During the summer and early autumn of 1835 Chopin was in Germany. He met his father at Karlsbad, and in Dresden fell in love with and became engaged to Marie Wodzinski, whose brothers had been his schoolmates. Chopin thought of giving up Paris and settling near Warsaw after his marriage. But Marie's father objected to the engagement on the ground of Chopin's lack of means, and it was broken in 1837. In July of that year he made a trip to England of only eleven days, but this sufficed to develop the germs of consumption latent in his constitution. (This disease was in the family. A sister died of it, and his father succumbed to combined chest and heart trouble.)
Chopin met George Sand in 1837. The liaison which resulted between them, and which she deftly turned into ‘copy’ in Lucrezia Floriani and Histoire de ma vie, seems to have begun to weary the ‘polyandrous Sand’ in 1844, and the final break occurred in 1847. Sand's descriptions of Chopin and his playing are of little value, because of their exaggerated note and rubbishy sentimentalism. She tells, for instance, of being delayed, while in Majorca, by a storm. On returning to her house she found Chopin at the piano. Terror-stricken by her absence in the storm, and dreading the danger to which she might be exposed, he had composed the tragic sixth prelude in B minor. Unfortunately for this pretty story, many of the preludes, this among them, were composed before Chopin went to Majorca. After his breach with Sand he wrote: “I have never cursed any one; but now I am so weary of life that I am near cursing Lucrezia. But she suffers, too, and more because she grows older in wickedness.”
Chopin paid a second visit to England in April, 1848. He played with success. In January, 1849, he returned to Paris to die. He had so often been at death's door that, to quote Heller, when the news of his death came it was doubted. Kind women soothed his last days. Jane Stirling, a Scotch woman who had been his pupil and was in love with him (the two “Nocturnes,” Op. 55, are dedicated to her), sent him 25,000 francs, for he was poor. His sister Louise, and his ‘sisterly friend,’ the Countess Delphine Potocka, were with him to the end. “She told me I would die in no arms but hers,” he said, two days before he died, referring to Sand. His last utterance was “Plus,” in answer to a question if he suffered. He died on October 17, and was buried in Père Lachaise, between Cherubini and Bellini.
Chopin is the emancipator of the pianoforte from the thraldom of the orchestral style of composition. He thought pianistically, and not orchestrally. Every tone color, every effect of which the instrument is capable, he divined. He placed pianoforte music definitely upon an independent basis. This is the reason why, although practically he composed only for the pianoforte, and almost wholly within smaller forms, he ranks among the great composers.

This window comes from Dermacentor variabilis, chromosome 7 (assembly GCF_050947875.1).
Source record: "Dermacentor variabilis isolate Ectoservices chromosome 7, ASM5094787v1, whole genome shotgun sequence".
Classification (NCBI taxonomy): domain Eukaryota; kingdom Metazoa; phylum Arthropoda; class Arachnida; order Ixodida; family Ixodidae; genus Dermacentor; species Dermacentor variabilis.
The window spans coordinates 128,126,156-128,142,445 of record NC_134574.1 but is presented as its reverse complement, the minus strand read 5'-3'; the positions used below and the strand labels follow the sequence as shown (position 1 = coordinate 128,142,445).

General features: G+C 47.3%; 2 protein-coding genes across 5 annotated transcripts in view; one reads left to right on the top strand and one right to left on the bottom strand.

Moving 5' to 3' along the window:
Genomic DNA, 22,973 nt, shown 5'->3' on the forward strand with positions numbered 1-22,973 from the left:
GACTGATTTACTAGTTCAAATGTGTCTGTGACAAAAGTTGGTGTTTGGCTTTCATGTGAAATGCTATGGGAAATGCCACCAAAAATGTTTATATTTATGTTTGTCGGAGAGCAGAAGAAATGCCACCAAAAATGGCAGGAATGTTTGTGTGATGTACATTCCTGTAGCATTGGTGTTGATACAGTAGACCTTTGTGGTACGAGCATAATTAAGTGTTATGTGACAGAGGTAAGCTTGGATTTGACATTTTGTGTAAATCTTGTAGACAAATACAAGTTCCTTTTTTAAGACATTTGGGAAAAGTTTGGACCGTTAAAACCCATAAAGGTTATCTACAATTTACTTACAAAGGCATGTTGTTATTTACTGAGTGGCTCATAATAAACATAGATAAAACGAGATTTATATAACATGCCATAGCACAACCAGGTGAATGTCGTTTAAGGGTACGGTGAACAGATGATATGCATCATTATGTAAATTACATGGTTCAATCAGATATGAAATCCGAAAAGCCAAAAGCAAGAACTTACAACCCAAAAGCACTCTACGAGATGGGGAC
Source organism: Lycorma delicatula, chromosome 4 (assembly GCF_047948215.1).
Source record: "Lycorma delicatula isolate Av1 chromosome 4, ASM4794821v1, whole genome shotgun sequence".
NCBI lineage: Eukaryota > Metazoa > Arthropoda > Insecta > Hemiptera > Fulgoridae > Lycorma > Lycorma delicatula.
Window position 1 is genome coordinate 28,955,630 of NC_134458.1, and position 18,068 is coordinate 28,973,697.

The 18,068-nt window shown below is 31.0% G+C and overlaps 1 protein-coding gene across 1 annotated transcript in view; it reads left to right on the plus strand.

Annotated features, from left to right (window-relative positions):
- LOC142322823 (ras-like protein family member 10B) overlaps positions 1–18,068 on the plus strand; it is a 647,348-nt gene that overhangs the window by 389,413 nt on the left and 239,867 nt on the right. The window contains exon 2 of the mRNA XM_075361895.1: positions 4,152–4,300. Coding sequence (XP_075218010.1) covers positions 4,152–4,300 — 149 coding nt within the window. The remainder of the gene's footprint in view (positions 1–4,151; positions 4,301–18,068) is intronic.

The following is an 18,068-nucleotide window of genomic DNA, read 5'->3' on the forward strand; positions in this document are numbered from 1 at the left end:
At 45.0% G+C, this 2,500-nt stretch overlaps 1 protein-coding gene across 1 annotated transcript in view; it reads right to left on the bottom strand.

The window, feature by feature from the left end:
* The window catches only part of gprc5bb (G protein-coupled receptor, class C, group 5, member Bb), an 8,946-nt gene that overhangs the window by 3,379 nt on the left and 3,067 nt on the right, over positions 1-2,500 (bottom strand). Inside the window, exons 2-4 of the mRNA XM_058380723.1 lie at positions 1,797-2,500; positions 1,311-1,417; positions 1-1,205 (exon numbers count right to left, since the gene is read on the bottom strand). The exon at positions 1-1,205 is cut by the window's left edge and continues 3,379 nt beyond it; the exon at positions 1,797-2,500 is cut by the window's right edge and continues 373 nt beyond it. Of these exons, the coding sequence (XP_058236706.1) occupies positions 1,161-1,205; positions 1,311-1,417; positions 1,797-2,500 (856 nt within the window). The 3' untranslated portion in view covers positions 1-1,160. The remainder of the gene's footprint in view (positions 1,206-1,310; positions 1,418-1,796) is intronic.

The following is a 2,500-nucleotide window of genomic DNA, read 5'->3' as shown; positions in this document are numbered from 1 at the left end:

“I cannot create a new school, because I do not even know the old,” he once said. But this very absence of conservative prejudice made him the leader of modern romanticism. An admirer of Bach and Mozart, he brought a marvelous insight into the laws of harmony, and a love of orderliness, as concerns form, to his work. He was one of the most adventurous of harmonists, reveling in chromatics and in other new and exquisite effects. Through his greatness and permanence he may be called the originator of the ‘single-piece’ composition, as distinguished from the suite or sonata. A Pole, his music is tinged with melancholy for his country's misfortunes. The “Mazurkas,” which are among his most exquisite works, are flowers scattered over the grave of Poland. The “Nocturnes,” developed from Field and marvelously enriched, are more personal and therefore sad in expression. Of the “Valses,” graceful, vivacious, tender, Schumann said “the dancers should be countesses;” of the “Polonaises,” they are “cannon buried in flowers;” of Chopin as a melodist, “he leans over Germany into Italy” — all concise and apt characterizations. In his comment on the “Valses,” however, Schumann doubtless excepted the one that Chopin wrote after watching Sand's dog chasing its tail. Among his most beautiful compositions are the “Preludes.”
Chopin's own delicate playing led to a style of Chopin interpretation in which the effeminate in his work was cultivated at the expense of the virile. The latter is found in the F minor “Fantaisie,” and in plenty among the “Polonaises,” the “Ballades,” the “Scherzos,” and the “Etudes.” No modern pianist can afford to ignore this virile side of Chopin's work. He composed two concertos, not ranked among his greatest productions, yet which would be sadly missed; “Impromptus;” a very few pieces of chamber music; and songs.
Consult: Huneker, Chopin: The Man and His Music (New York, 1900), the standard life of Chopin, both as regards his personality and his work; Finck, Chopin, and Other Musical Essays (London, 1889); Karasowski, Frédéric Chopin, from the German by Emily Hill (London, 1879); Niecks, Chopin as Man and Musician (London, 1889); Liszt, Life of Chopin, translated by Cook (London, 1877).